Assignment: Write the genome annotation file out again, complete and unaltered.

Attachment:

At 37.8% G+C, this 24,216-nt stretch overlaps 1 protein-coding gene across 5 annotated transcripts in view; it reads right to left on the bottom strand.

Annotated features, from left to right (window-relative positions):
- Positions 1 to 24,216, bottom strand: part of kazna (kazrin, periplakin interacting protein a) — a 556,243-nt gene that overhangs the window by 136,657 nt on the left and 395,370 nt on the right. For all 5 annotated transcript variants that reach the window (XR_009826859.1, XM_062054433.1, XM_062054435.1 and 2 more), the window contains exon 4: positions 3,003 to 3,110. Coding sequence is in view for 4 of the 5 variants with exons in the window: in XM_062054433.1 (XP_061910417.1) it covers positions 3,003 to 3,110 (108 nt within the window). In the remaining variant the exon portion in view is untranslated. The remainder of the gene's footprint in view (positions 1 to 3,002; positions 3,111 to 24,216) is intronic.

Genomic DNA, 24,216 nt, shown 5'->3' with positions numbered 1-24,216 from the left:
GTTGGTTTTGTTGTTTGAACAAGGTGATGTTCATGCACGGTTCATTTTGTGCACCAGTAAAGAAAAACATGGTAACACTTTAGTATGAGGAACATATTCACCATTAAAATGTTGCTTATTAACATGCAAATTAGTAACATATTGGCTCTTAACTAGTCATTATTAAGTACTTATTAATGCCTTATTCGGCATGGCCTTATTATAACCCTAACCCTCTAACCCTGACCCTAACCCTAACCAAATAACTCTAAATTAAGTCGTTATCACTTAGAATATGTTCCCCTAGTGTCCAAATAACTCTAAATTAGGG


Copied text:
At 37.8% G+C, this 24,216-nt stretch overlaps 1 protein-coding gene across 5 annotated transcripts in view; it reads right to left on the bottom strand.

Annotated features, from left to right (window-relative positions):
- Positions 1 to 24,216, bottom strand: part of kazna (kazrin, periplakin interacting protein a) — a 556,243-nt gene that overhangs the window by 136,657 nt on the left and 395,370 nt on the right. For all 5 annotated transcript variants that reach the window (XR_009826859.1, XM_062054433.1, XM_062054435.1 and 2 more), the window contains exon 4: positions 3,003 to 3,110. Coding sequence is in view for 4 of the 5 variants with exons in the window: in XM_062054433.1 (XP_061910417.1) it covers positions 3,003 to 3,110 (108 nt within the window). In the remaining variant the exon portion in view is untranslated. The remainder of the gene's footprint in view (positions 1 to 3,002; positions 3,111 to 24,216) is intronic.

Genomic DNA, 24,216 nt, shown 5'->3' with positions numbered 1-24,216 from the left:
GTTGGTTTTGTTGTTTGAACAAGGTGATGTTCATGCACGGTTCATTTTGTGCACCAGTAAAGAAAAACATGGTAACACTTTAGTATGAGGAACATATTCACCATTAAAATGTTGCTTATTAACATGCAAATTAGTAACATATTGGCTCTTAACTAGTCATTATTAAGTACTTATTAATGCCTTATTCGGCATGGCCTTATTATAACCCTAACCCTCTAACCCTGACCCTAACCCTAACCAAATAACTCTAAATTAAGTCGTTATCACTTAGAATATGTTCCCCTAGTGTCCAAATAACTCTAAATTAGGG